There’s a loaded pause. Then, the Network asks, “Just what is it that you want to do?” Gary’s answer, true to form, is the answer of the man-child, who seeks to evade the responsibilities of adulthood: “We wanna be free!” he says. “We wanna be free to do what we wanna do. And we wanna get loaded. And we wanna have a good time.” And this, it seems, is what it takes to convince the Network to withdraw. “It’s pointless arguing with you,” says the voice, a replica of Andy’s words from earlier in the narrative when the group were attempting to talk Gary out of one more wildly irresponsible idea that would inevitably lead to trouble for everyone but himself. “You will be left to your own devices.” Slacker sensibilities, extended to the human race as a whole, are more effort than they are worth to the exasperated Network, and humanity’s freedom is thereby assured: nobody is going to make us step up to mature conformity.

But the Network’s withdrawal is not the end of the narrative. A spectacular explosion follows their departure, levelling Newton Haven, and it’s only the timely return of Sam, who had earlier escaped the town in the group’s single working car, that saves Gary, Andy and Steven from being levelled along with it. They gather on the hillside to view the ruins of their home town in a reprise of the movie’s opening sequence, in which Gary and friends watched the sun come up on the morning of June 23, 1991, and it’s possible to read this scene as fulfilling a similar function to Shaun and Ed’s farewell in the cellar of the Winchester at the end of Hot Fuzz: a final goodbye to youth, in the sense that Gary is watching the destruction of the site of his exalted adolescence in a manner that overtly echoes the zenith of his glorified past. In fact, though it signifies change — a paradigm shift, in fact — it is not the metamorphosis from Boy into Adult that we might expect. Rather, as suggested by the preceding scene in The World’s End, the shift is in the narrative positioning of Boy.

As they watch the town burn, a voiceover from Andy segues us into the final sequence, set in a post-apocalyptic world laid waste by a global technological shutdown that was precipitated by the Network’s retreat. As the scene cuts, it turns out that he’s telling their story to a group of children huddled around a fire by night, effectively tying up the remaining narrative threads, and the generic shift from effects-heavy, killer-robot sci-fi hyperbole to gritty, near-future dystopia is both startling and, narratively speaking, completely unexpected. In fact, the final five minutes of screen time might be drawn from a completely different movie — except for the manner in which they draw to a close the movie’s interrogation of Gary’s masculine performance.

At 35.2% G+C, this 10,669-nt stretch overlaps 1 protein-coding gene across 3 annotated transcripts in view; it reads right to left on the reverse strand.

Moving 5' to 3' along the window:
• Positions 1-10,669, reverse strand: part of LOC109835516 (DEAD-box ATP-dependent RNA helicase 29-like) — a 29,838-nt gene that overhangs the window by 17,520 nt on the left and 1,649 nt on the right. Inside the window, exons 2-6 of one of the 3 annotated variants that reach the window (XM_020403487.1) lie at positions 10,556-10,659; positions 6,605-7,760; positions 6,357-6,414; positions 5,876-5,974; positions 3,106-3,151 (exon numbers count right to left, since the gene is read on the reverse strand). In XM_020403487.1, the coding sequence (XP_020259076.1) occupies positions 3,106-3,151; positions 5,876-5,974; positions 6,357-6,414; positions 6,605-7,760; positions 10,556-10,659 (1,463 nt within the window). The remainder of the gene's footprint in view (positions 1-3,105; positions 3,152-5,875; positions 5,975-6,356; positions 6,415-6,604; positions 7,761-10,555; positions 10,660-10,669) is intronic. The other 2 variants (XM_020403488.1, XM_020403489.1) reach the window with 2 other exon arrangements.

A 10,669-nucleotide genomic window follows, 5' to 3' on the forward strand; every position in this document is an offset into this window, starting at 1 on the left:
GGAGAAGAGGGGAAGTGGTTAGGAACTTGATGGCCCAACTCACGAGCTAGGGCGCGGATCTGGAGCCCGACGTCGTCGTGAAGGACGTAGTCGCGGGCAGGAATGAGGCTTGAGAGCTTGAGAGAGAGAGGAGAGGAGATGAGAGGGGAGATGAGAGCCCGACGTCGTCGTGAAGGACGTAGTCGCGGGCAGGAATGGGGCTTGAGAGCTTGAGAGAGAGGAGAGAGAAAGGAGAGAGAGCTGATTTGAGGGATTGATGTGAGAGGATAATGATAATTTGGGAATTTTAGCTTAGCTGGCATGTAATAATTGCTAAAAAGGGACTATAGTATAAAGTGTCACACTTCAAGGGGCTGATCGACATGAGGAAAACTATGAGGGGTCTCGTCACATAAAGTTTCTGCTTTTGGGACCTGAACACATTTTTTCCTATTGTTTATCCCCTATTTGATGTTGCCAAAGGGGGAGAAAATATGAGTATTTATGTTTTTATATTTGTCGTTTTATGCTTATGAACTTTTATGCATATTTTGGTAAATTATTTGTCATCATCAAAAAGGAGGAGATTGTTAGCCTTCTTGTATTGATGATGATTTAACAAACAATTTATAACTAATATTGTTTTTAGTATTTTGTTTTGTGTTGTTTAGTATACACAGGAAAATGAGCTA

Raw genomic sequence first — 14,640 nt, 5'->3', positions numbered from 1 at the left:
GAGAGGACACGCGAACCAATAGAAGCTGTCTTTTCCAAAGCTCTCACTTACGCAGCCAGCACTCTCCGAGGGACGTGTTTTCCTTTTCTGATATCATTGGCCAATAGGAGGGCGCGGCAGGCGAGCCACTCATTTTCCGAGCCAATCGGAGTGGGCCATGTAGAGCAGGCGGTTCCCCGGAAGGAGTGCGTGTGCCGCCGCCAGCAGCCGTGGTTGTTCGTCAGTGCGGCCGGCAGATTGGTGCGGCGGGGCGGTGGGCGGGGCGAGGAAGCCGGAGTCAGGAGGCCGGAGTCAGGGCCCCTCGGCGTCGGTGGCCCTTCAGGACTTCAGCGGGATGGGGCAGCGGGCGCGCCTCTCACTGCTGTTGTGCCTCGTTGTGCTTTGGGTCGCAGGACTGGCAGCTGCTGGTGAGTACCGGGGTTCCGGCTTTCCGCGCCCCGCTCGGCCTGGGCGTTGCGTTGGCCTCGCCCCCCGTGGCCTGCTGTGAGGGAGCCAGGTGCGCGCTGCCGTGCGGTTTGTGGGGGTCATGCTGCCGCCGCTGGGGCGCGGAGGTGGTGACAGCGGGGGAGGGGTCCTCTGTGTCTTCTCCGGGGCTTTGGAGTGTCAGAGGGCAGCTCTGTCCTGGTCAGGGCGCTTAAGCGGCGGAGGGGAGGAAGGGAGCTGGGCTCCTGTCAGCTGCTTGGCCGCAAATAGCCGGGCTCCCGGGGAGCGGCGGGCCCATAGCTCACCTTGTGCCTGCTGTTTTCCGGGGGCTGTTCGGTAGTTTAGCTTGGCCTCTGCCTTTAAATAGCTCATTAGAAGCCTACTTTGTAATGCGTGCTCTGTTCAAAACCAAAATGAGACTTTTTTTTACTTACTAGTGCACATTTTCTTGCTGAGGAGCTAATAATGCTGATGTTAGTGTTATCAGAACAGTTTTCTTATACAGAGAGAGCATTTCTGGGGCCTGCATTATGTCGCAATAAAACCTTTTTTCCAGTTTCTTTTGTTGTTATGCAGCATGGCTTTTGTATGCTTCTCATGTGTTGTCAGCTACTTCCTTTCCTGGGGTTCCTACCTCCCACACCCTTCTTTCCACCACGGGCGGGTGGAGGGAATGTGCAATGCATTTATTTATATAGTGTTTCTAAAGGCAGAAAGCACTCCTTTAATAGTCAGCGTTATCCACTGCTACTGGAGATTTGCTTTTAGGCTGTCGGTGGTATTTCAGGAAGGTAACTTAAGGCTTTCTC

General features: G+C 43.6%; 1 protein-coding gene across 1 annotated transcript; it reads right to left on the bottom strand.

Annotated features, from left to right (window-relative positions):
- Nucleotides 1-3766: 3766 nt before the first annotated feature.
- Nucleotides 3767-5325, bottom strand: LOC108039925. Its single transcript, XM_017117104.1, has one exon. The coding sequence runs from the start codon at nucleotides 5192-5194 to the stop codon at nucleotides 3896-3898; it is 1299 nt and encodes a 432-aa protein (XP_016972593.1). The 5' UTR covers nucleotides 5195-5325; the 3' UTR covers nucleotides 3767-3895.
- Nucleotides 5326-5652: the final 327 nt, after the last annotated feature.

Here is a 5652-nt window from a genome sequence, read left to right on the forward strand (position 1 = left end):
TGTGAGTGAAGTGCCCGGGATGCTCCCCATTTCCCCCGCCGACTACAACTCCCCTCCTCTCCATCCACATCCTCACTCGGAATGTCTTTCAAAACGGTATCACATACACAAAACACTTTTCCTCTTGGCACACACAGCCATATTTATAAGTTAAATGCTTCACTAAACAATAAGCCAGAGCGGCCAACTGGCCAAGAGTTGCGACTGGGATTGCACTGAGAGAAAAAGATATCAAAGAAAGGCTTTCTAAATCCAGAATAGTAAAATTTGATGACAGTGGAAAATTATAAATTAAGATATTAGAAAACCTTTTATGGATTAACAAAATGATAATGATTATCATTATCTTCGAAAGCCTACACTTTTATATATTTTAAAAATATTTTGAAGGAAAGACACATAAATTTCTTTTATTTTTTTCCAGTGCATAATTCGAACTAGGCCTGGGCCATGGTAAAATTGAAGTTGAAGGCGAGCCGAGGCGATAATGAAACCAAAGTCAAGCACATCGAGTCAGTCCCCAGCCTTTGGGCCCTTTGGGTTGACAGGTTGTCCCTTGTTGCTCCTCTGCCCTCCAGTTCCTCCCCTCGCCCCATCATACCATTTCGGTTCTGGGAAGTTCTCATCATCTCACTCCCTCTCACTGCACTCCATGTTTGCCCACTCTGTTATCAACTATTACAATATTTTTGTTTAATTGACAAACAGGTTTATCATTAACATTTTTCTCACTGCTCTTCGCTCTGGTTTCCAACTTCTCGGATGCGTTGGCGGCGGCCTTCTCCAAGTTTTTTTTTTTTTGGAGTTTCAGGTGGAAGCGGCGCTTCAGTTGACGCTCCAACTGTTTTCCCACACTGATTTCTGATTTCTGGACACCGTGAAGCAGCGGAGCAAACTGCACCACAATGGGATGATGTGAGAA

The other characters have restored some level of adult, responsible normality into their post-apocalyptic lives, integrating their new reality into the old, for the most part (on a superficial examination, at least) successfully. Steven and Sam have finally become a couple and live in a caravan outside London. Oliver and Peter, replaced by simulacra — or “blanks,” as the characters refer to them — have returned to their old lives; Oliver as an estate agent in a world without real estate, Peter as the henpecked husband of Vanessa (says Andy, of Peter’s reincarnation as a robot, “I’m not sure his wife noticed”). As for Andy himself, he was able to rescue his marriage, both parties having decided that their marital problems didn’t seem quite so significant in the face of the end of the world.

And Gary? Nobody has heard from Gary since “the lights went out,” but, though Andy isn’t able to relate his story, we see it play out as he concludes his tale. “Wherever he is, I hope he’s happy,” finishes Andy. “That’s all he ever wanted really — to have a good time. I just hope he found it beyond the bottom of the glass. Because real happiness, real friends — those are things worth living for. Worth fighting for.” As he speaks, we see a masked man at the head of a team of five who, as they emerge from a smoky haze, turn out to be the robotic younger versions of Steven, Andy, Oliver and Peter from the Network’s Newton Haven HQ, now reanimated and following a mysterious leader. They approach a lonely rural bar, emblazoned with a sign proclaiming “NO BLANKS.” Unperturbed, the group enter anyway, crossing the floor to mutters of “Blank bastards” from the patrons. As they approach the bar, their leader removes his mask to reveal a clean-shaven, smiling Gary, who cheerfully asks the barman for “Five waters, please.” “You can have one,” says the barman, “but I ain’t serving this scum.” “Oh well,” says Gary, with a grin, “I’m afraid it’s all for one and one for all. You see, my young friends and I are on an adventure — a quest, if you will — and, since we find ourselves in need of refreshment, you, sir, have the honour of drawing first blood.” As chaos, predictably, breaks out, the barman growls, “Who the hell do you think you are?”

“Me?” says Gary. “They call me the king.”

And, with joyful abandon, he flings himself into the fight. The others may have found quiet, adult contentment in their post-apocalyptic world, but Gary has found something more profound: his true place. Freed forever from the constraints of civilised, responsible society, he is able to devote the rest of his life to the pursuit of old glories, riding at the head of his erstwhile teenage compatriots. Healthy, happy, and ebullient, this is the slacker in his element: transported to a place where his performance of masculinity is no longer derided, but is, in fact, actively as useful as any other. The world has not managed to persuade Gary King to change, to relinquish his slacker masculinity in order to fit a proscribed role. Instead, Gary’s slacker masculinity has, effectively, reordered the world itself so that it fits him.